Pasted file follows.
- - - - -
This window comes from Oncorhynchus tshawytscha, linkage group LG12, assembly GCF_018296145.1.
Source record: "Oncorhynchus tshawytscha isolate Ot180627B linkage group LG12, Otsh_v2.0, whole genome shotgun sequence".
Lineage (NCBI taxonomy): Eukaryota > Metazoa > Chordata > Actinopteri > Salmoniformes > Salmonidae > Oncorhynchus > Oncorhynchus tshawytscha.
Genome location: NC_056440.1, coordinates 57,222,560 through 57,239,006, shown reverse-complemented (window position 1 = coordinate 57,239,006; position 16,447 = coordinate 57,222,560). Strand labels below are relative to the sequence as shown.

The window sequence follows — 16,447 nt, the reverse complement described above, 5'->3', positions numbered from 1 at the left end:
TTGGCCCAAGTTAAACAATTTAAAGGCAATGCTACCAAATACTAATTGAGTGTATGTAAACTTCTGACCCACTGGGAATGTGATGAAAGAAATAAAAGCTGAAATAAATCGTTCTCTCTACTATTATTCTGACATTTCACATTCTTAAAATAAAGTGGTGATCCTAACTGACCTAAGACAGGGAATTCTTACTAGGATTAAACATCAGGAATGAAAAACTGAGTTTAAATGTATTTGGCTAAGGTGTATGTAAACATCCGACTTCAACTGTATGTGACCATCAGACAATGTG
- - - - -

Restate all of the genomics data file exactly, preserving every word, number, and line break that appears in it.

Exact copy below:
This window comes from Oncorhynchus tshawytscha, linkage group LG12, assembly GCF_018296145.1.
Source record: "Oncorhynchus tshawytscha isolate Ot180627B linkage group LG12, Otsh_v2.0, whole genome shotgun sequence".
Lineage (NCBI taxonomy): Eukaryota > Metazoa > Chordata > Actinopteri > Salmoniformes > Salmonidae > Oncorhynchus > Oncorhynchus tshawytscha.
Genome location: NC_056440.1, coordinates 57,222,560 through 57,239,006, shown reverse-complemented (window position 1 = coordinate 57,239,006; position 16,447 = coordinate 57,222,560). Strand labels below are relative to the sequence as shown.

The window sequence follows — 16,447 nt, the reverse complement described above, 5'->3', positions numbered from 1 at the left end:
TTGGCCCAAGTTAAACAATTTAAAGGCAATGCTACCAAATACTAATTGAGTGTATGTAAACTTCTGACCCACTGGGAATGTGATGAAAGAAATAAAAGCTGAAATAAATCGTTCTCTCTACTATTATTCTGACATTTCACATTCTTAAAATAAAGTGGTGATCCTAACTGACCTAAGACAGGGAATTCTTACTAGGATTAAACATCAGGAATGAAAAACTGAGTTTAAATGTATTTGGCTAAGGTGTATGTAAACATCCGACTTCAACTGTATGTGACCATCAGACAATGTG